Sleep Deprivation Selectively Impairs Memory Consolidation for Contextual Fear Conditioning
Biochemistry, Biophysics, and Structural Biology
Neuroscience and Neurobiology
Pharmacy and Pharmaceutical Sciences
Translational Medical Research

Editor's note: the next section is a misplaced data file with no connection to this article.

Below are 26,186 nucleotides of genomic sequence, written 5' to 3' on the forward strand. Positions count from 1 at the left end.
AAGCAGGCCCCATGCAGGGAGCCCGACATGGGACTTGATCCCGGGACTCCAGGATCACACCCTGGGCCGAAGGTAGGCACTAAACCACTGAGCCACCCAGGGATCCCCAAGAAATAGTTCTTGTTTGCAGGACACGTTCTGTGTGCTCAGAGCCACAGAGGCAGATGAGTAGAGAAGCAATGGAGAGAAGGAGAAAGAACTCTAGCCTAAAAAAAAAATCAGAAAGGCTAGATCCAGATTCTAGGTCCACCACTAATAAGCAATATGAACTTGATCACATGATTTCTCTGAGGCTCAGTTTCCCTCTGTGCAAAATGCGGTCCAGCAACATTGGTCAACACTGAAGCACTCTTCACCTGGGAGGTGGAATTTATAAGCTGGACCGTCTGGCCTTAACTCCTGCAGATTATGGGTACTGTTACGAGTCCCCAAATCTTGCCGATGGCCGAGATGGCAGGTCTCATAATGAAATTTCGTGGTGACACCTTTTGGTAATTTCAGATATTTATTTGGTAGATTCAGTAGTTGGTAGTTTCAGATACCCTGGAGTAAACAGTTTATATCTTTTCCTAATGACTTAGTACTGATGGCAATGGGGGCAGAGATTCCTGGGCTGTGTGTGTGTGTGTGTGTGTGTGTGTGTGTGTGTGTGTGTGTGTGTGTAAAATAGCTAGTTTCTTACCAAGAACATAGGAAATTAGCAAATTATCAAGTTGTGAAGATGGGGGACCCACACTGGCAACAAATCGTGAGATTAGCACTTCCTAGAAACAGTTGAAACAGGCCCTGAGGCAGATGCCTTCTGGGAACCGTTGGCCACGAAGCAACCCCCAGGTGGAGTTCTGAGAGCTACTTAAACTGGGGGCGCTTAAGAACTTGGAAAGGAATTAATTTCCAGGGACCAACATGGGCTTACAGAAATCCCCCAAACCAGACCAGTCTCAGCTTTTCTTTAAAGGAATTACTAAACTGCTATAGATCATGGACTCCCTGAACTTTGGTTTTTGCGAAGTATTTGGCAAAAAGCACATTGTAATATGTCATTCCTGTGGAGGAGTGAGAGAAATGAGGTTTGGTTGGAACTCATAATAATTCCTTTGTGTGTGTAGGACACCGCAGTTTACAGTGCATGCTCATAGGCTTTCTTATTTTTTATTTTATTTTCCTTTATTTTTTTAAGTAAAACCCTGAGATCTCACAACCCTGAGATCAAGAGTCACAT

Many behavioral and electrophysical studies in animals and humans have suggested that sleep and circadian rhythms influence memory consolidation. In rodents, hippocampus-dependent memory may be particularly sensitive to sleep deprivation after training, as spatial memory in the Morris water maze is impaired by rapid eye movement sleep deprivation following training. Spatial learning in the Morris water maze, however, requires multiple training trials and performance, as measured by time to reach the hidden platform is influenced by not only spatial learning but also procedural learning. To determine if sleep is important for the consolidation of a single-trial, hippocampus-dependent task, we sleep deprived animals for 0-5 and 5-10 h after training for contextual and cued fear conditioning. We found that sleep deprivation from 0-5 h after training for this task impaired memory consolidation for contextual fear conditioning whereas sleep deprivation from 5-10 h after training had no effect. Sleep deprivation at either time point had no effect on cued fear conditioning, a hippocampus-independent task. Previous studies have determined that memory consolidation for fear conditioning is impaired when protein kinase A and protein synthesis inhibitors are administered at the same time as when sleep deprivation is effective, suggesting that sleep deprivation may act by modifying these molecular mechanisms of memory storage.